Every adventurer or weekend warrior has a love affair with Gear.  We love to talk about it, research it, buy/sell it and most of all use it!  Over the years I have owned my fare share.  Every time I go on a new adventure I replace something.  It’s a revolving door of sorts, as none of us starts as an expert.  We learn as we go and refine out set up.

Throughout the One of Seven Project and on other adventures I have learned many lessons.  What works, what doesn’t, which items are must haves, which I absolutely don’t need and other value lessons.  I also learned the most hiking and bikepacking gear is the same, you just carry it differently.

I have taken the time to put what I used during my bikepacking and thru-hiking triple crowns into the two pages below.  Keep reading to find out my Pros/Cons, What worked and didn’t, and what I would do differently next time.

Bikepacking Gear

My introduction to bikepacking was a 4000 miles crash course in one year. Luckily I relied on my hiking experience to make the transition.  Bikepacking does require a more selective pallet as space is more limited than with hiking.

Bikepacking, with it’s limited space makes you rethink what you bring and more importantly what you can do without.  With that said my bikepacking experience so far is just racing.  Those touring might bring all the comforts one would have hiking as well.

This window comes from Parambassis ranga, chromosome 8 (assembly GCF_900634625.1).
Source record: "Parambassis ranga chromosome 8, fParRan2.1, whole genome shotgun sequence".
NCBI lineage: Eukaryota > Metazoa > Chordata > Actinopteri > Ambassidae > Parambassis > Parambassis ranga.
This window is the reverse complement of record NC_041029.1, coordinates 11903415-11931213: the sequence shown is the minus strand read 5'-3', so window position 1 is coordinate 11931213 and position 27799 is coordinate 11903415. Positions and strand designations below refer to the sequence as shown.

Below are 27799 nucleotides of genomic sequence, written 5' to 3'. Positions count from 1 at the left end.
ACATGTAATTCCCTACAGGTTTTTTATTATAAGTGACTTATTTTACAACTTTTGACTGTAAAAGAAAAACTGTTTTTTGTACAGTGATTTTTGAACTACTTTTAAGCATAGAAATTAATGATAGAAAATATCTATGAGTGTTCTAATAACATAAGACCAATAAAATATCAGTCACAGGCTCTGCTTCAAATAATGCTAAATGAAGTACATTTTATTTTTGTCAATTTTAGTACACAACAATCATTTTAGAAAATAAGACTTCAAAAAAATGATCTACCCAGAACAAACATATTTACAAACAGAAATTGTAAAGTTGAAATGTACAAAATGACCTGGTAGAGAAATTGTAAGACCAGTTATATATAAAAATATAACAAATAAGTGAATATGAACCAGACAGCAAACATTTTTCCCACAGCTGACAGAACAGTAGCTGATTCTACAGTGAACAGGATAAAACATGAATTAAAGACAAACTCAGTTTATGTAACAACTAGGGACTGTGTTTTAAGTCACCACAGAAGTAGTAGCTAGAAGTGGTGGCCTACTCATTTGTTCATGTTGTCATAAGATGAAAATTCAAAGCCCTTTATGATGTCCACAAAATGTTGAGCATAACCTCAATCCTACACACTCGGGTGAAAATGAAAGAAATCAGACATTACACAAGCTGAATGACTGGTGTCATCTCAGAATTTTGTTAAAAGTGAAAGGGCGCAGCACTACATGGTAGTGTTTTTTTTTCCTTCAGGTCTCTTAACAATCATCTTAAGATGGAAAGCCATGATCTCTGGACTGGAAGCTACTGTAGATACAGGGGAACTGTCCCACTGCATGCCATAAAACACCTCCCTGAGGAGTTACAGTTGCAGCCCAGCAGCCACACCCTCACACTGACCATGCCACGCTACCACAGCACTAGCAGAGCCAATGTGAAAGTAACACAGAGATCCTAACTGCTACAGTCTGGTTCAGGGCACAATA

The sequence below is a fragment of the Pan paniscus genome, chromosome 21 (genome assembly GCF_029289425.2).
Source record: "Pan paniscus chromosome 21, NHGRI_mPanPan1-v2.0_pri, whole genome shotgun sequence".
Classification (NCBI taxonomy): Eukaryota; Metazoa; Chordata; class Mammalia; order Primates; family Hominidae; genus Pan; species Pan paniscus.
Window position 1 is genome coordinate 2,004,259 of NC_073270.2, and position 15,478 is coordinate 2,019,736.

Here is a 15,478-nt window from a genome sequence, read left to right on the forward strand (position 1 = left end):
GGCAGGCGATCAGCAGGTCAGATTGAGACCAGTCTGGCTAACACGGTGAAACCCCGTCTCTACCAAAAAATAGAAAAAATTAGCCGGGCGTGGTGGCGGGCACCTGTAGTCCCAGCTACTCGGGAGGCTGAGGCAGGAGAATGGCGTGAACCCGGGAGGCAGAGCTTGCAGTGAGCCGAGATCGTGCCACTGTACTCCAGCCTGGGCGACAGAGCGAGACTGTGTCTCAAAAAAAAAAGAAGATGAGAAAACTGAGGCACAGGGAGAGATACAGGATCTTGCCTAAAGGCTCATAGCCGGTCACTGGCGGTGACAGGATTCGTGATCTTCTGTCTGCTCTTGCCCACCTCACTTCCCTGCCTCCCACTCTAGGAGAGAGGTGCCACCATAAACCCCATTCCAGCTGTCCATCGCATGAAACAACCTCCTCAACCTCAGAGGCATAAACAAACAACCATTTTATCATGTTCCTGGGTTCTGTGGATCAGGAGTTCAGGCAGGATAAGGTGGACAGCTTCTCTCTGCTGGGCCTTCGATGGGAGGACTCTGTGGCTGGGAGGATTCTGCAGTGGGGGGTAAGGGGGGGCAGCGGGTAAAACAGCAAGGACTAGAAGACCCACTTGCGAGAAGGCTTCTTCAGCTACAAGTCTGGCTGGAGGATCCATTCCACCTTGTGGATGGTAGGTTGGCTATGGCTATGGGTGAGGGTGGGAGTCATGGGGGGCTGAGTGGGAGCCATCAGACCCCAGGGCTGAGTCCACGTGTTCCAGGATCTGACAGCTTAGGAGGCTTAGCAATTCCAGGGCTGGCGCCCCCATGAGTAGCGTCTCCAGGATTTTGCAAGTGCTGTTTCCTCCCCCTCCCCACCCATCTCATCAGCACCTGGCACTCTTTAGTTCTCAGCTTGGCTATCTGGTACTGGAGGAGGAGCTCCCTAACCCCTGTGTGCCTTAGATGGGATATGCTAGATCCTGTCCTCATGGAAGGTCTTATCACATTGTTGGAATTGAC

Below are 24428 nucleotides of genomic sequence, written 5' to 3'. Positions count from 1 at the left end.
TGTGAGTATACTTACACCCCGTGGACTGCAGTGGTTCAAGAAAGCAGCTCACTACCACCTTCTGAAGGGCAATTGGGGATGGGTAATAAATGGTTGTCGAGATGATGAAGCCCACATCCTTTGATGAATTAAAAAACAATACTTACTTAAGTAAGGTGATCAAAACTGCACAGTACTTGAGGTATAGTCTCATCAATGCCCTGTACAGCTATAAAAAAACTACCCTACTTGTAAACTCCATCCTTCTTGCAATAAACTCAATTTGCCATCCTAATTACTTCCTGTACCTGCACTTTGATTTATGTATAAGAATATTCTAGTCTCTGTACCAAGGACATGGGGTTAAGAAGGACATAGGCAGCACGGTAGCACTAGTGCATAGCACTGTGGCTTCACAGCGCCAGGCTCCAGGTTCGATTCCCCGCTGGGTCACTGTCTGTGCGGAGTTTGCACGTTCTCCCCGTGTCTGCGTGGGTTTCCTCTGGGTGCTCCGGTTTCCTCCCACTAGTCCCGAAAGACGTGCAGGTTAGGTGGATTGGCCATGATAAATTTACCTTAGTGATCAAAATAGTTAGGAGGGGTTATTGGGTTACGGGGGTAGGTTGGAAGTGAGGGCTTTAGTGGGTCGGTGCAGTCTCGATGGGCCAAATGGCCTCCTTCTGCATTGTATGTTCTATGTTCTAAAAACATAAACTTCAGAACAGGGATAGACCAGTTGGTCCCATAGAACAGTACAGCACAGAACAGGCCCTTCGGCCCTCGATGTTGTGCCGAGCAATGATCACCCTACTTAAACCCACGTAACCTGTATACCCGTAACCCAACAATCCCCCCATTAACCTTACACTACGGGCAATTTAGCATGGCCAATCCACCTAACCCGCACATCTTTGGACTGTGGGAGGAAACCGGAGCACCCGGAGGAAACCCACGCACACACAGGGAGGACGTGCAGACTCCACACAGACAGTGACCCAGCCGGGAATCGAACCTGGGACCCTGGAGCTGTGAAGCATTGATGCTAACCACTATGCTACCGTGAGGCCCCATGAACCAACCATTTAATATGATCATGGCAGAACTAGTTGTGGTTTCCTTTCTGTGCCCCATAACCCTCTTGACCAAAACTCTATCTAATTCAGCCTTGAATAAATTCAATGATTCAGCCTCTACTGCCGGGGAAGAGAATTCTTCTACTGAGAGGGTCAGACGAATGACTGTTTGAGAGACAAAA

Checkout my gear list from the bikepacking triple crown at the button below.

Boreas Pass on the Tour Divide gear

Hiking Gear

As a Triple Crown thru-hiker I have my pack set up pretty much dialed but this wasn’t always the case.  Like most I started the Appalachian Trail with a huge pack, and learned as I went.  Over the course of the thru-hiking triple crown and 1000’s of miles of hiking I’d like to think I refined my set up a bit.

I’m already figuring out how to get my set up even lighter for the next adventure. If you’re curious to know what you can leave at home? Or maybe see my progression, so you might skip a step yourself?  If so, read more by clicking the button below.

Craig Fowler on the CDT - Montana gear